- Piazza: central meeting place of the community – where everything happens; the hub
- Environmental Set-up
- Using the classroom as a third teacher
- Reggio Emilia schools create homelike environments
- to help make children feel comfortable and learn practical life issues
- Environments are set up to entice the children to explore and experiment in order to host and participate in debate, discussion and project work.
- Project-based learning: successful projects are those that provoke children’s creative thinking and problem-solving and are open to different avenues of exploration.
- This approach to learning requires dynamic/on-the-fly thinking and adjustments and reflects the world we live
- Class sizes are small to ensures teachers can instruct children who are at varied levels of Italian language proficiency, individualize learning and foster self-discovery
La Scuola is a member of the North American Reggio Emilia Alliance (NAREA)
Reggio Emilia’s tradition of community support for families with young children expands on Italy’s cultural view of children as the collective responsibility of the state.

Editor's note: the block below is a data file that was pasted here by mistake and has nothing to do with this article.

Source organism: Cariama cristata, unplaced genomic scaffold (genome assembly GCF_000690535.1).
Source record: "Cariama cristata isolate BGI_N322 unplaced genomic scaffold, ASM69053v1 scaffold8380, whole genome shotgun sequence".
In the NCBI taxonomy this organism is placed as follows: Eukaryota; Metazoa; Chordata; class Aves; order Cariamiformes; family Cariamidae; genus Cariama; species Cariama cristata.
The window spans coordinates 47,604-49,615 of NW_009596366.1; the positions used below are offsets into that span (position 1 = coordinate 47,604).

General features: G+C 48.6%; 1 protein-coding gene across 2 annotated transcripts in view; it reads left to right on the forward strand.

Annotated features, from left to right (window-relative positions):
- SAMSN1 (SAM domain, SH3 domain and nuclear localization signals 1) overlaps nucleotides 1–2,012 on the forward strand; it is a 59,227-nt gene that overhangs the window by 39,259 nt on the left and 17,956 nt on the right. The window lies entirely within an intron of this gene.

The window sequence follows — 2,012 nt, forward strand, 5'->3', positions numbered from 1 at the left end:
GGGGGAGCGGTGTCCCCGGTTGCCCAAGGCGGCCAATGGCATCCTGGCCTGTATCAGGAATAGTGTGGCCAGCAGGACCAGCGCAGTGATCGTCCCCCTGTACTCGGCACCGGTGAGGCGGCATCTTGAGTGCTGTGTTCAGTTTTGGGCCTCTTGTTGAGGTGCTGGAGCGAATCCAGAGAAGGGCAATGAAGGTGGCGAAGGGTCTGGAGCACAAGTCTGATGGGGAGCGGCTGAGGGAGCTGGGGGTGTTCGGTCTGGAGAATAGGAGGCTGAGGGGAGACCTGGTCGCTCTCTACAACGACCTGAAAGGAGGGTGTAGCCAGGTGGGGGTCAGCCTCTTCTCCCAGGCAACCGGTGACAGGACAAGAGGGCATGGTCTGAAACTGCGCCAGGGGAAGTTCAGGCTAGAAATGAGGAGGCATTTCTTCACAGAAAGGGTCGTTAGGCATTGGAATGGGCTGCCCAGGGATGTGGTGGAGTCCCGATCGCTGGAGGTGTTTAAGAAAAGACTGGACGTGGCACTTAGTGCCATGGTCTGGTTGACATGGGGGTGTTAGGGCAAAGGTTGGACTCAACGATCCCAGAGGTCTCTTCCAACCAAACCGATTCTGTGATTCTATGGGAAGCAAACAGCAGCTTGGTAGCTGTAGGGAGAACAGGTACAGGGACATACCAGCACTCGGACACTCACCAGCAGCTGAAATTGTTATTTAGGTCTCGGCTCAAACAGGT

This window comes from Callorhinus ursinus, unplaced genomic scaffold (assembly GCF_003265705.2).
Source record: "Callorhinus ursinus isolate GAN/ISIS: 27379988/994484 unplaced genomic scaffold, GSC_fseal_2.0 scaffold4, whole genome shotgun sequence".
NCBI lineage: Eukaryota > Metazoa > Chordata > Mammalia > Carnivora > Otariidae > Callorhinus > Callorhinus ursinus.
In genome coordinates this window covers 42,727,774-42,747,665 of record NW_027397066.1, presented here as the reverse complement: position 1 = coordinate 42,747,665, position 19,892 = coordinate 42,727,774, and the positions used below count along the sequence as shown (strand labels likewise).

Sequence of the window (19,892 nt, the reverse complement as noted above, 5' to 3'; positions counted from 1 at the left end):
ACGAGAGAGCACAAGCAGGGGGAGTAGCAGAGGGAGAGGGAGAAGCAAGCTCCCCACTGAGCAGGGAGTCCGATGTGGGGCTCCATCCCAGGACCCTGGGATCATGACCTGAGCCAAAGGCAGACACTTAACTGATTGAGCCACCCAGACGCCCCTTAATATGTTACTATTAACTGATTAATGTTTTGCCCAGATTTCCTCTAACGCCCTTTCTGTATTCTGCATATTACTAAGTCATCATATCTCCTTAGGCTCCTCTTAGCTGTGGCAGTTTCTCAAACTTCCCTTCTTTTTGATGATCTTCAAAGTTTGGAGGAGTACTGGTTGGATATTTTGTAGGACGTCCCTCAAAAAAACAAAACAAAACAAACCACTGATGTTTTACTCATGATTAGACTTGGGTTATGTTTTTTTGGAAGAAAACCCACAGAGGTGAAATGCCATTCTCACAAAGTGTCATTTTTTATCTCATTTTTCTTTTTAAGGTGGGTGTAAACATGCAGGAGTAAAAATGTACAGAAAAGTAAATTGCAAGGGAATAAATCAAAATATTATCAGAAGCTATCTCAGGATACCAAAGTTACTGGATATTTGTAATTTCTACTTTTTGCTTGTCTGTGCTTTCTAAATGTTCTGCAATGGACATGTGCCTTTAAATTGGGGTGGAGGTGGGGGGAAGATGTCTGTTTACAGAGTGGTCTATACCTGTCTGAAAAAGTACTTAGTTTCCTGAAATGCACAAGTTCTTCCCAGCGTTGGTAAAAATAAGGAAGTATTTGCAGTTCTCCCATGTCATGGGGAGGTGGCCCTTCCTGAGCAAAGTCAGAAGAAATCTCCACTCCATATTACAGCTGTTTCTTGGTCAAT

Curriculum planning and implementation revolve around open-ended and often long-term projects that are based on the reciprocal nature of teacher-directed and child-initiated activity.
As children proceed in an investigation, generating and testing their hypotheses, they are encouraged to depict their understanding through one of many symbolic languages, including drawing, sculpture, dramatic play, and writing.
- Teachers’ long-term commitment to enhancing their understanding of children is at the crux of the Reggio Emilia approach.
- Teachers routinely divide responsibilities in the class so that one can systematically observe, take notes, and record conversations between children.
- These observations are shared with other Teachers and the Atelierista and parents in curriculum planning and evaluation.
- Reggio Emilia’s approach to early education reflects a theoretical kinship with Dewey, Gardner, Piaget, Vygotsky, and Bruner, among others.
- Much of what occurs in the class reflects a social constructivist approach to early education.
Designed by Italian architect Michele Zini, an expert in Reggio Emilia inspired school design.
To view more of Michele’s work, please click here.